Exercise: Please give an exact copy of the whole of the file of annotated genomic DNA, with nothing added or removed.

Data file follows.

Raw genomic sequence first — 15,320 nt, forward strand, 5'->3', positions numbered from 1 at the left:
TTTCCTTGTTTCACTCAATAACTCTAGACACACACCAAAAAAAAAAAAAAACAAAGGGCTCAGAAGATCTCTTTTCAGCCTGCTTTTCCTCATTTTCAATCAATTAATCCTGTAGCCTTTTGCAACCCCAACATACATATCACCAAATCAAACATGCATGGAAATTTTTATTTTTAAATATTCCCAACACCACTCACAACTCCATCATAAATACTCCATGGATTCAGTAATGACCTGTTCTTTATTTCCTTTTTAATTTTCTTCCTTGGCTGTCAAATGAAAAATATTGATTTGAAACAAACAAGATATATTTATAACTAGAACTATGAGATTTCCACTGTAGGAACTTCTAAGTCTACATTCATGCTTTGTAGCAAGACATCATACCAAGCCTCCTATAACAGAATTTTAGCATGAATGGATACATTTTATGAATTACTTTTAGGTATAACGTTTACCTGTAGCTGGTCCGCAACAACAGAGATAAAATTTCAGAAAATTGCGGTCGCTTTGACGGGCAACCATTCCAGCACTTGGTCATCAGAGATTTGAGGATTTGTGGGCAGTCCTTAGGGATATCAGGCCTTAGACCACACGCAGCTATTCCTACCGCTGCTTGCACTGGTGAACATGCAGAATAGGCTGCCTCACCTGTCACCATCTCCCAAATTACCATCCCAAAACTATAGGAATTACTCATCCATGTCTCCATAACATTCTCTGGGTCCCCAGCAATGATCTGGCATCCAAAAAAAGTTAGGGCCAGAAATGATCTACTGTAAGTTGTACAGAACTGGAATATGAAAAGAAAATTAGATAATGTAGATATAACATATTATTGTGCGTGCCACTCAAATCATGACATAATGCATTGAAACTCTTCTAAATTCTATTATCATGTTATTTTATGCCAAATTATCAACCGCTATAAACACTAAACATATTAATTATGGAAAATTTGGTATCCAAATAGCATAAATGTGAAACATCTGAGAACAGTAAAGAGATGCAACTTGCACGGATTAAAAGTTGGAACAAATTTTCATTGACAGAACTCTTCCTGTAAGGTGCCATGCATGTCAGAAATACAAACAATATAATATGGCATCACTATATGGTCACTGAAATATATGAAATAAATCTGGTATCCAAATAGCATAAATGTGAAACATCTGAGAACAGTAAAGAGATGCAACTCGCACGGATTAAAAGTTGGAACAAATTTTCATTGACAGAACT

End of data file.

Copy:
Raw genomic sequence first — 15,320 nt, forward strand, 5'->3', positions numbered from 1 at the left:
TTTCCTTGTTTCACTCAATAACTCTAGACACACACCAAAAAAAAAAAAAAACAAAGGGCTCAGAAGATCTCTTTTCAGCCTGCTTTTCCTCATTTTCAATCAATTAATCCTGTAGCCTTTTGCAACCCCAACATACATATCACCAAATCAAACATGCATGGAAATTTTTATTTTTAAATATTCCCAACACCACTCACAACTCCATCATAAATACTCCATGGATTCAGTAATGACCTGTTCTTTATTTCCTTTTTAATTTTCTTCCTTGGCTGTCAAATGAAAAATATTGATTTGAAACAAACAAGATATATTTATAACTAGAACTATGAGATTTCCACTGTAGGAACTTCTAAGTCTACATTCATGCTTTGTAGCAAGACATCATACCAAGCCTCCTATAACAGAATTTTAGCATGAATGGATACATTTTATGAATTACTTTTAGGTATAACGTTTACCTGTAGCTGGTCCGCAACAACAGAGATAAAATTTCAGAAAATTGCGGTCGCTTTGACGGGCAACCATTCCAGCACTTGGTCATCAGAGATTTGAGGATTTGTGGGCAGTCCTTAGGGATATCAGGCCTTAGACCACACGCAGCTATTCCTACCGCTGCTTGCACTGGTGAACATGCAGAATAGGCTGCCTCACCTGTCACCATCTCCCAAATTACCATCCCAAAACTATAGGAATTACTCATCCATGTCTCCATAACATTCTCTGGGTCCCCAGCAATGATCTGGCATCCAAAAAAAGTTAGGGCCAGAAATGATCTACTGTAAGTTGTACAGAACTGGAATATGAAAAGAAAATTAGATAATGTAGATATAACATATTATTGTGCGTGCCACTCAAATCATGACATAATGCATTGAAACTCTTCTAAATTCTATTATCATGTTATTTTATGCCAAATTATCAACCGCTATAAACACTAAACATATTAATTATGGAAAATTTGGTATCCAAATAGCATAAATGTGAAACATCTGAGAACAGTAAAGAGATGCAACTTGCACGGATTAAAAGTTGGAACAAATTTTCATTGACAGAACTCTTCCTGTAAGGTGCCATGCATGTCAGAAATACAAACAATATAATATGGCATCACTATATGGTCACTGAAATATATGAAATAAATCTGGTATCCAAATAGCATAAATGTGAAACATCTGAGAACAGTAAAGAGATGCAACTCGCACGGATTAAAAGTTGGAACAAATTTTCATTGACAGAACT